Thursday, December 25, 2008


One thing that can keep us going in the coming hard times is an understanding of God’s glory. Now, this may sound like a high, lofty concept to you, one that’s best left to theologians. But I’m convinced the subject of God’s glory has very real, practical value for every true believer. By grasping it, we unlock the door to an overcoming life!

The glory of God is a revelation of our Lord’s nature and being. You may recall from the Old Testament that Moses got a literal glimpse of God’s glory. Before then, the Lord had sent out Moses with no explanation of himself other than the words, “I AM.” But Moses wanted to know something more of God. So he pleaded with him, “Lord, show me your glory.”

God responded by taking Moses aside and putting him in the cleft of a rock. Then, Scripture says, he revealed himself to Moses in all his glory (see Exodus 34:6–7). The way God wants us to know his glory is through the revelation of his great love toward humankind. And that’s just what he revealed to Moses.

I believe this passage is absolutely essential to our understanding of who our Lord is. Often when we think about the glory of God, we think of his majesty and splendor, his power and dominion, or some manifestation in his people. All such things can be a result of seeing God’s glory. But this isn’t the glory he wants us to know him by. The Lord is forever waiting to show us his love, to forgive us, to shower us with his mercy and to restore us to himself.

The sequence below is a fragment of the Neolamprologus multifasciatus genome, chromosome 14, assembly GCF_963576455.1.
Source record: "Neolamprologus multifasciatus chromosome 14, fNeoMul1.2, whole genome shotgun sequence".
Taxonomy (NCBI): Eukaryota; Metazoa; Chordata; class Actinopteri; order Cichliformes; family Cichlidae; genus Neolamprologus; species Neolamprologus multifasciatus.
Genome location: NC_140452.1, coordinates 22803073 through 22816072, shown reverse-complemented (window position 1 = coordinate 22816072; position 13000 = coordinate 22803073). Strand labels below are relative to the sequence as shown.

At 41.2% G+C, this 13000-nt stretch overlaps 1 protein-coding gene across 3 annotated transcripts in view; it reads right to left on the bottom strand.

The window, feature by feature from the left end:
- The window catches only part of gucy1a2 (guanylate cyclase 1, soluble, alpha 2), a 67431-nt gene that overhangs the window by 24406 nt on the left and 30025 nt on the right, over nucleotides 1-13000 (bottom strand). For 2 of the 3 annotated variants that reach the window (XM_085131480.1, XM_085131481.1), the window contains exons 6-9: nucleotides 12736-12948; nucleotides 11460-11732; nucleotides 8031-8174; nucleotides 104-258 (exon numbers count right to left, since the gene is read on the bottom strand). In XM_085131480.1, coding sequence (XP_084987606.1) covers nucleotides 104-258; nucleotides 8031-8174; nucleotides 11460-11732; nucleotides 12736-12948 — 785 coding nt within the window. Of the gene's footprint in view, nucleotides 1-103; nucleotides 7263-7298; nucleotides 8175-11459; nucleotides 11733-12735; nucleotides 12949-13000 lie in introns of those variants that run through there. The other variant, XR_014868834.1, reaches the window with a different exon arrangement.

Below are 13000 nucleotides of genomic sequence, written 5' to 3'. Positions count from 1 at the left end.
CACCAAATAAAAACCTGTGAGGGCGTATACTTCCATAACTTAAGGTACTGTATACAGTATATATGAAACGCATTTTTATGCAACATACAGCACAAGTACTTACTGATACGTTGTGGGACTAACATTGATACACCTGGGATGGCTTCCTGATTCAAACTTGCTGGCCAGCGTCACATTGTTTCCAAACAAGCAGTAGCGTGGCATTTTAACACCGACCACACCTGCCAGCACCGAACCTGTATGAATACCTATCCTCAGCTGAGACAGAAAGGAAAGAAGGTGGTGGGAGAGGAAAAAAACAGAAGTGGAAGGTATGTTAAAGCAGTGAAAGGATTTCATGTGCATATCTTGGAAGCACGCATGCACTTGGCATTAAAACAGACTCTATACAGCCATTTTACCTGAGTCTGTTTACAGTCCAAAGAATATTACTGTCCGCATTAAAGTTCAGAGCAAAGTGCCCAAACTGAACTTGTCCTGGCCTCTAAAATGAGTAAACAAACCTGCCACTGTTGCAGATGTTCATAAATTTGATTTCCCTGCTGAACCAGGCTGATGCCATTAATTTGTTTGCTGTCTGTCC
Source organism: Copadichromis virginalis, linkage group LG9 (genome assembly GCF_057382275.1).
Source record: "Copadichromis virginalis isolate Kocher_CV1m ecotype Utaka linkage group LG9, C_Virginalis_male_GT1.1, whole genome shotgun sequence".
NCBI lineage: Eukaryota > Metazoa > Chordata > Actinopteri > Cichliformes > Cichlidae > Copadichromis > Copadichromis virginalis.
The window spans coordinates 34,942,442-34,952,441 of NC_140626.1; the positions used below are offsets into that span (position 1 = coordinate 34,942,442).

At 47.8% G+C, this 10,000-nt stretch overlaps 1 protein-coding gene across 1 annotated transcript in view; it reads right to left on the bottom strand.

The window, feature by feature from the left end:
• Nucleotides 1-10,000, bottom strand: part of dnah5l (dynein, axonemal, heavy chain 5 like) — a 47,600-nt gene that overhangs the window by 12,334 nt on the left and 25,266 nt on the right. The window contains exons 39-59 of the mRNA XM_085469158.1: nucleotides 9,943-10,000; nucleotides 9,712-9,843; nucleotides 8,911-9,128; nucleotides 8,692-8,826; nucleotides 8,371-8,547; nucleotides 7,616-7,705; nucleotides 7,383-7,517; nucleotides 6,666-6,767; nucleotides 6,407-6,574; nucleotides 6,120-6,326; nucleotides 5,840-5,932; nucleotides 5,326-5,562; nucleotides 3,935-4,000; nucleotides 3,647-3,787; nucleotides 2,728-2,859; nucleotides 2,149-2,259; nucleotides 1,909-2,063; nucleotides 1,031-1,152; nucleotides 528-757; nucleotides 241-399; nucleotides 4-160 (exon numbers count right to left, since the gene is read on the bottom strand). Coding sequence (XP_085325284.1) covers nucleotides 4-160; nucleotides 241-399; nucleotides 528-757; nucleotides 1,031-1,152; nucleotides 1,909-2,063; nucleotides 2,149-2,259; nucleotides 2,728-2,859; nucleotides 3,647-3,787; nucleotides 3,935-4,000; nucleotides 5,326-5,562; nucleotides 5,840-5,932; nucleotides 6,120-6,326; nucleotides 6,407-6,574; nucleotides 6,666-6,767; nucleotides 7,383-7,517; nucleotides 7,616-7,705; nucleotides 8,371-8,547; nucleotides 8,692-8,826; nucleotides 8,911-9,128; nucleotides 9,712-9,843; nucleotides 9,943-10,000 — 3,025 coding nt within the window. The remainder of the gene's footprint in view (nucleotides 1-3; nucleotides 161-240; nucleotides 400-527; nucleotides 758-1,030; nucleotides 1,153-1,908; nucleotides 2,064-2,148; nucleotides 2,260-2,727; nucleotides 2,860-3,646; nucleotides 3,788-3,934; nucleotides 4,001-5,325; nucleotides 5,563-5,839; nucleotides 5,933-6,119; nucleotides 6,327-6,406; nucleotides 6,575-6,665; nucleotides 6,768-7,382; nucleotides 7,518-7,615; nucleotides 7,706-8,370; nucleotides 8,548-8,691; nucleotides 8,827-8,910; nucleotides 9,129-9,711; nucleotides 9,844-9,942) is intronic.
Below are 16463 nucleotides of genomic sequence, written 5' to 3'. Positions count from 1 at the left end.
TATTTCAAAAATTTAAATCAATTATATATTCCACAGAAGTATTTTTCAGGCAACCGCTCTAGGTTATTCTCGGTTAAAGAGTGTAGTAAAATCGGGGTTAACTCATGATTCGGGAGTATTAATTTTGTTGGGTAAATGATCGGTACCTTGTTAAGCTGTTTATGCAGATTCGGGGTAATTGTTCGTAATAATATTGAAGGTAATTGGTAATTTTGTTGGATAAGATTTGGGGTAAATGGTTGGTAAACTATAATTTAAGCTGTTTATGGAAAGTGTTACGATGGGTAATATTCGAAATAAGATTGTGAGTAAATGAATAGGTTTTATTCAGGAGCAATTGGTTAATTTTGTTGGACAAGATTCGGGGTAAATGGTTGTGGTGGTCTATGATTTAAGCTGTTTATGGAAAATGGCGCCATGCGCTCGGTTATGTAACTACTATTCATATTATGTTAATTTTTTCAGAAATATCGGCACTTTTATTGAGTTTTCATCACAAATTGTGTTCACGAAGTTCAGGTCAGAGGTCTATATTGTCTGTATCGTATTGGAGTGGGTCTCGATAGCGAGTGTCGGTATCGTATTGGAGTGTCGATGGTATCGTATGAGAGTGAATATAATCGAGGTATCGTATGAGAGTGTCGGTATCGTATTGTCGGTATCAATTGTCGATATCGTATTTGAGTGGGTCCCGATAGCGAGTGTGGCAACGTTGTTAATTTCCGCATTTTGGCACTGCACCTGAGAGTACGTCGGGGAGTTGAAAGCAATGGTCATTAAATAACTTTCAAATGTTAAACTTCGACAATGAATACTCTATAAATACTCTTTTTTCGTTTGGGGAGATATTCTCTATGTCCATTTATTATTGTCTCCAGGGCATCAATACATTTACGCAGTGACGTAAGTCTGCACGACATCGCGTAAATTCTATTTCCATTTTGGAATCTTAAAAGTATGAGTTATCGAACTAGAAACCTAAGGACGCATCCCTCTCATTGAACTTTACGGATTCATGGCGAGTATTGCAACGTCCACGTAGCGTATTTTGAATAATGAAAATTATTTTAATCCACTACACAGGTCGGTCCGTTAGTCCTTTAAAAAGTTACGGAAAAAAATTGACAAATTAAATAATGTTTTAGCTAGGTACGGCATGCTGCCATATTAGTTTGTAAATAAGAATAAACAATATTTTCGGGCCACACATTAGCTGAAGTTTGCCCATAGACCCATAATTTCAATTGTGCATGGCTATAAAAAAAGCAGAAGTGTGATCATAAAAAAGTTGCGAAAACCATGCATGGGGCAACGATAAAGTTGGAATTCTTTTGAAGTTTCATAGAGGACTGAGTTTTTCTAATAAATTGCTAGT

The revelation of God’s glory has powerful effects on those who receive it and pray for an understanding of it. Up to this point, Moses had viewed the Lord as a God of law and wrath. He trembled with terror in the Lord’s presence, petitioning him, crying out to him, pleading with him on behalf of Israel. This had been the basis of his face-to-face relationship with the Lord.

Yet now, at the first sight of God’s glory, Moses was no longer fearful of the Lord. Instead, he was moved to worship: “Moses made haste, and bowed his head toward the earth, and worshipped” (Exodus 34:8). He saw that God wasn’t just the thunder, lightning and piercing trumpet that had made him shrivel in fear. On the contrary, God was love and his nature was one of kindness and tender mercy!

Do you see the incredible truth Scripture is showing us here? True worship arises from hearts that are overcome by a vision of God’s unmerited love for us. It’s based on the revelation that God gives us of himself, of his goodness, his mercy, his readiness to forgive. So, if we’re to praise God both in spirit and in truth, our worship must be based on this awesome truth about him.

Once we receive a revelation of God’s glory, our worship can’t help but change. Why? Seeing his glory changes the way we live! It affects our countenance and behavior, changing us from “glory to glory,” making us more like him. Each new revelation of his love and mercy brings supernatural change.